The existing findings on the relationship between optimism and academic performance are rather contradictory. Two studies were undertaken to investigate thе relationship between attributional style, well-being, and academic performance. A new Russian-language measure of attributional style for positive and negative events (Gordeeva, Osin, Shevyakhova, 2009) with stability, globality, and controllability subscales was used. In the first study, optimistic attributional style for good events was associated with higher academic achievement in high school students (N=225) and mediated the effect of academic performance on self-esteem. In the second study, pessimistic attributional style for negative events predicted success in passing three difficult written entrance examinations in university entrants (N=108), and optimistic attributional style for good events predicted success with success expectations as a mediator. The results indicate that attributional styles for positive and negative events are not uniform in their relationship to performance in different academic settings and to well-being variables.
In this paper, I will discuss the existing candidates for action-defining entities and structures (the entities and structures which make some X an action) and propose one more candidate. First, I will examine the standard causal theory which became mainstream in analytical philosophy (although this situation is starting to change). Then I will sketch some arguments against the causal theory of action stemming from the works of earlier analytic philosophers, especially from Wittgenstein’s reflections on the nature of the action. Next, I will try to address the problems of action theory by introducing the concept of will as distinguishing feature of actions. Finally, I will discuss the difficulties concerning the concept of will as I construe it in this paper.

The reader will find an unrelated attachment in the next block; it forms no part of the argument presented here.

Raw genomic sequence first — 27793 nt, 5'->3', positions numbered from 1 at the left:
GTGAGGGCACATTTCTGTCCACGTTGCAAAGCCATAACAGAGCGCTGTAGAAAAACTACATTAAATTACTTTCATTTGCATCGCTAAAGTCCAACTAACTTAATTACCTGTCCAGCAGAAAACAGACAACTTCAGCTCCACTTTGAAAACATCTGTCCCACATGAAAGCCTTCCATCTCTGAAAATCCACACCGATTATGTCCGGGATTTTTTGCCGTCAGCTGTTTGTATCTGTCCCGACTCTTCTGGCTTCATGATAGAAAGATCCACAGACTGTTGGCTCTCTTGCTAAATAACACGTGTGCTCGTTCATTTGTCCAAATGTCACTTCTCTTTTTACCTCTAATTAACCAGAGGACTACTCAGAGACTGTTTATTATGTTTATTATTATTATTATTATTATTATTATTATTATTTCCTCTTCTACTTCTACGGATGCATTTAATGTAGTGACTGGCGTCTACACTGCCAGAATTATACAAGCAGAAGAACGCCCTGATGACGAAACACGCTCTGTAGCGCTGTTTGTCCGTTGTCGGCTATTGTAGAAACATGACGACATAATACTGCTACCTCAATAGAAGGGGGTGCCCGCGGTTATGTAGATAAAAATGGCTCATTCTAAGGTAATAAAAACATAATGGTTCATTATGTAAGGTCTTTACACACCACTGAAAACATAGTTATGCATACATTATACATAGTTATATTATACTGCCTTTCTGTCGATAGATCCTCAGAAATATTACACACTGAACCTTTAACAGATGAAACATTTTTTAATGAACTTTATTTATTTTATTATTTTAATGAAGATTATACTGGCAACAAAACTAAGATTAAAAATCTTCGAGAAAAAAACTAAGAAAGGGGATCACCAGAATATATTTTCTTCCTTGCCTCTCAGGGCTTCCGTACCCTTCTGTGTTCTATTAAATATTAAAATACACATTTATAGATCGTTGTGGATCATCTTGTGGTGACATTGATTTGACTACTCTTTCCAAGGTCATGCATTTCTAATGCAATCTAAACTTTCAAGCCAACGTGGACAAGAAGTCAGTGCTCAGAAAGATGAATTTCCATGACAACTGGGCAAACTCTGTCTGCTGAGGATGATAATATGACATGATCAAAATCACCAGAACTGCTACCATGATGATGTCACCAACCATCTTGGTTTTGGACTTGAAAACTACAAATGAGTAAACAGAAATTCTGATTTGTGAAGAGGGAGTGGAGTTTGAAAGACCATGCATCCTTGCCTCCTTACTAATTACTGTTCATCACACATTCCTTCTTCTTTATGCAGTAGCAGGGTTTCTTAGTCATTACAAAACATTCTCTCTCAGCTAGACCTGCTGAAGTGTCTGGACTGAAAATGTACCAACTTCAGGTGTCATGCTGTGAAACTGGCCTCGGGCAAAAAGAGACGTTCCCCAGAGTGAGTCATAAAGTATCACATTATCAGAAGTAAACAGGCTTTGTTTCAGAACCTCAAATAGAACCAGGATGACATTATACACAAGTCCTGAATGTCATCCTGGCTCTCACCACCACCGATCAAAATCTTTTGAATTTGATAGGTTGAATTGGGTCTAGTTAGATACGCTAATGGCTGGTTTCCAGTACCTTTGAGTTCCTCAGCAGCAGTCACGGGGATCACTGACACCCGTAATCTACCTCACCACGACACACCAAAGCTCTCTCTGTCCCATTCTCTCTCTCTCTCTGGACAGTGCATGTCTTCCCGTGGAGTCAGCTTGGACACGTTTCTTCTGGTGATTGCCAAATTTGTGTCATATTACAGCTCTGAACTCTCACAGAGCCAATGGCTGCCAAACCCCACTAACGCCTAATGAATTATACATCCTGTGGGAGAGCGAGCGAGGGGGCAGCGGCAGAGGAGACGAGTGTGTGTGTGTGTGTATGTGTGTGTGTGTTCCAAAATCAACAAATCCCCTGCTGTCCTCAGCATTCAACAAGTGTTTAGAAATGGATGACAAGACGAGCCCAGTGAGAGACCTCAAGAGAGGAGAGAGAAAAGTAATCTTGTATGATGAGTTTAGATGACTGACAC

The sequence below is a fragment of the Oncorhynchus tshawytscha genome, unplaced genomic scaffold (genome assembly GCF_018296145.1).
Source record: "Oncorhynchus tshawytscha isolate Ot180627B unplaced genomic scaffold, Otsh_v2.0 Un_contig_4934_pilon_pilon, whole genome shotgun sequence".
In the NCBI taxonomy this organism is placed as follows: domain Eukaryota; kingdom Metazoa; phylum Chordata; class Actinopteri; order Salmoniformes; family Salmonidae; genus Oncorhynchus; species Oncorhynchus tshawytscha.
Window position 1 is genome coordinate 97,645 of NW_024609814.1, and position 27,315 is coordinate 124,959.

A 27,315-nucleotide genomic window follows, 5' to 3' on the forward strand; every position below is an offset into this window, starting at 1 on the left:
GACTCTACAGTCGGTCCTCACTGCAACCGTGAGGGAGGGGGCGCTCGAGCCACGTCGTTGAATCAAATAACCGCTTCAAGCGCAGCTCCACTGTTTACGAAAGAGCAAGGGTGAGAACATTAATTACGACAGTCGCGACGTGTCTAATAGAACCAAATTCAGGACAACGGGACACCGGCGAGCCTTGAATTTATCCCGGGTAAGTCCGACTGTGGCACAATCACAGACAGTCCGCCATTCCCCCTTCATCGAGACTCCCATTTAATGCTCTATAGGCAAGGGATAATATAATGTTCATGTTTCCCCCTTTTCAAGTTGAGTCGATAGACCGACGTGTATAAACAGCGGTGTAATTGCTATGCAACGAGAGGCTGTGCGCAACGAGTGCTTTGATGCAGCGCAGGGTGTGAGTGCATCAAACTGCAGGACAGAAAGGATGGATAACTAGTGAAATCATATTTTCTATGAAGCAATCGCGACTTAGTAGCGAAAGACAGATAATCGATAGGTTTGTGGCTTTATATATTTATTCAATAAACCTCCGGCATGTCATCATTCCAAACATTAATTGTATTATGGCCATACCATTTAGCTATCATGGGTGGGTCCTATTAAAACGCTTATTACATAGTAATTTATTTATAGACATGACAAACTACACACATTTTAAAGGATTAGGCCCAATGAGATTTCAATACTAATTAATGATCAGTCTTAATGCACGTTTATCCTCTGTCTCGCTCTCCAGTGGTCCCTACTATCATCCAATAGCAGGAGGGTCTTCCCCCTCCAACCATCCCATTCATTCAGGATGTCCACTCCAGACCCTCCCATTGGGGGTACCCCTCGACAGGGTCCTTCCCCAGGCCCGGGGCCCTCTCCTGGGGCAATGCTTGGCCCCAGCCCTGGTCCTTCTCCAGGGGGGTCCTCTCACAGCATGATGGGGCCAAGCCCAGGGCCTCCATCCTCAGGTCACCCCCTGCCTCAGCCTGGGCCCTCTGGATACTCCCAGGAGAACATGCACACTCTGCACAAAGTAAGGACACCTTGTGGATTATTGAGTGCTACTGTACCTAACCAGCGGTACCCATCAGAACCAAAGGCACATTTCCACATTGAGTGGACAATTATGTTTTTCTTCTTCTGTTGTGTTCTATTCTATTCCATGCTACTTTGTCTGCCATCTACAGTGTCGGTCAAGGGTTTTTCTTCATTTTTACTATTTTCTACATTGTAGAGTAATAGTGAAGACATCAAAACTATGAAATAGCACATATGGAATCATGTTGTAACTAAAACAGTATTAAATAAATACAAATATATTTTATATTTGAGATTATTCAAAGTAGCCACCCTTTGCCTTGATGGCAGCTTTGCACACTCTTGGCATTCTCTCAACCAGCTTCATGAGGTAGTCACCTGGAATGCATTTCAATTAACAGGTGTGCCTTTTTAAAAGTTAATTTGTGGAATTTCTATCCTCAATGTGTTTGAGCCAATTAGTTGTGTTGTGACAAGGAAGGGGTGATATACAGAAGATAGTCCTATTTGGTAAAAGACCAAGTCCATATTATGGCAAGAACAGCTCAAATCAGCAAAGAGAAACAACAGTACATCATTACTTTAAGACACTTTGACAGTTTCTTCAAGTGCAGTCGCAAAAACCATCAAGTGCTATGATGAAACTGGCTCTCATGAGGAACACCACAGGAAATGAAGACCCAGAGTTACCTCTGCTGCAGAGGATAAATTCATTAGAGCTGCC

Research into social stratification and social divisions has always been a central component of sociological study. This volume brings together a range of thematically organised case-studies comprising empirical and methodological analyses addressing the challenges of studying trends and processes in social stratification. This collection has four themes. The first concerns the measurement of social stratification, since the problem of relating concepts, measurements and operationalizations continues to cause difficulties for sociological analysis. This book clarifies the appropriate deployment of existing measurement options, and presents new empirical strategies of measurement and interpretation. The conception of the life course and individual social biography is very popular in modern sociology. The second theme of this volume exploits the contemporary expansion of micro-level longitudinal data and the analytical approaches available to researchers to exploit such records. It comprises chapters which exemplify innovative empirical analysis of life-course processes in a longitudinal context, thus offering an advance on previous sociological accounts concerned with longitudinal trends and processes. The third theme of the book concerns the interrelationship between contemporary demographic, institutional and socioeconomic transformations and structures of social inequality. Although the role of wider social changes is rarely neglected in sociological reviews, such changes continue to raise analytical challenges for any assessment of empirical differences and trends. The fourth theme of the book discusses selected features of policy and political responses to social stratification. This volume will be of interest to students, academics and policy experts working in the field of social stratification.
This paper represents a synthesis of few working papers of the author, published in various mostly foreign publications. In the paper the author examines social consequences and social prerequisites for specific role that Russian state and Russian audiences are playing in the media. In our opinion the situation in Russian media cannot to be perceived outside the context of social structure of the Russian society and the role of the state in this society.